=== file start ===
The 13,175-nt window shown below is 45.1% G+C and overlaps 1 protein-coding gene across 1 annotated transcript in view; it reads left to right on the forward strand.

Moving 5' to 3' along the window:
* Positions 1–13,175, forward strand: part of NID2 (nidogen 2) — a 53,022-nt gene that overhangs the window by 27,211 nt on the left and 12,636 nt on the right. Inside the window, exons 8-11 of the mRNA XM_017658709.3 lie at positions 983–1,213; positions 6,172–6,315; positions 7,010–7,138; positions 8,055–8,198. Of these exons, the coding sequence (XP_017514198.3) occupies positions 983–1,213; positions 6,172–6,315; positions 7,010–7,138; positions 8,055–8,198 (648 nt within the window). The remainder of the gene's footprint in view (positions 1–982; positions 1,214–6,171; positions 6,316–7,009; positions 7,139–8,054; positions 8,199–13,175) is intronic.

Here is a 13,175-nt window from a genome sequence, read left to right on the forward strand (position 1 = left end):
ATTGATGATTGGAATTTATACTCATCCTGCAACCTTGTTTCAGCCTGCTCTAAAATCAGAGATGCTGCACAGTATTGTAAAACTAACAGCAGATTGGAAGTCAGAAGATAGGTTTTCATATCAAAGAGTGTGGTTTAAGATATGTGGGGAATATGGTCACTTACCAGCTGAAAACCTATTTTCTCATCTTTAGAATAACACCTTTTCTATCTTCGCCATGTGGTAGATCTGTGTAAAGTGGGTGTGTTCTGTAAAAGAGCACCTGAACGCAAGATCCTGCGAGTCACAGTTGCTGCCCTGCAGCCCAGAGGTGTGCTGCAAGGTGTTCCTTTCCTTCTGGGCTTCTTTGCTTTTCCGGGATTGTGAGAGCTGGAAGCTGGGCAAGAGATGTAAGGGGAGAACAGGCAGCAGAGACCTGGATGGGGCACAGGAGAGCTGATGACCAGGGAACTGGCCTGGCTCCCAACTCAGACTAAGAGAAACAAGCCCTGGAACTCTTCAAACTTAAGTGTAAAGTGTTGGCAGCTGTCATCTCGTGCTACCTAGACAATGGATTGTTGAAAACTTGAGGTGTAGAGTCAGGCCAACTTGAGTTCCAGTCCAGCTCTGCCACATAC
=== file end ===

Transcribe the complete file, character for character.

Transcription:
The 13,175-nt window shown below is 45.1% G+C and overlaps 1 protein-coding gene across 1 annotated transcript in view; it reads left to right on the forward strand.

Moving 5' to 3' along the window:
* Positions 1–13,175, forward strand: part of NID2 (nidogen 2) — a 53,022-nt gene that overhangs the window by 27,211 nt on the left and 12,636 nt on the right. Inside the window, exons 8-11 of the mRNA XM_017658709.3 lie at positions 983–1,213; positions 6,172–6,315; positions 7,010–7,138; positions 8,055–8,198. Of these exons, the coding sequence (XP_017514198.3) occupies positions 983–1,213; positions 6,172–6,315; positions 7,010–7,138; positions 8,055–8,198 (648 nt within the window). The remainder of the gene's footprint in view (positions 1–982; positions 1,214–6,171; positions 6,316–7,009; positions 7,139–8,054; positions 8,199–13,175) is intronic.

Here is a 13,175-nt window from a genome sequence, read left to right on the forward strand (position 1 = left end):
ATTGATGATTGGAATTTATACTCATCCTGCAACCTTGTTTCAGCCTGCTCTAAAATCAGAGATGCTGCACAGTATTGTAAAACTAACAGCAGATTGGAAGTCAGAAGATAGGTTTTCATATCAAAGAGTGTGGTTTAAGATATGTGGGGAATATGGTCACTTACCAGCTGAAAACCTATTTTCTCATCTTTAGAATAACACCTTTTCTATCTTCGCCATGTGGTAGATCTGTGTAAAGTGGGTGTGTTCTGTAAAAGAGCACCTGAACGCAAGATCCTGCGAGTCACAGTTGCTGCCCTGCAGCCCAGAGGTGTGCTGCAAGGTGTTCCTTTCCTTCTGGGCTTCTTTGCTTTTCCGGGATTGTGAGAGCTGGAAGCTGGGCAAGAGATGTAAGGGGAGAACAGGCAGCAGAGACCTGGATGGGGCACAGGAGAGCTGATGACCAGGGAACTGGCCTGGCTCCCAACTCAGACTAAGAGAAACAAGCCCTGGAACTCTTCAAACTTAAGTGTAAAGTGTTGGCAGCTGTCATCTCGTGCTACCTAGACAATGGATTGTTGAAAACTTGAGGTGTAGAGTCAGGCCAACTTGAGTTCCAGTCCAGCTCTGCCACATAC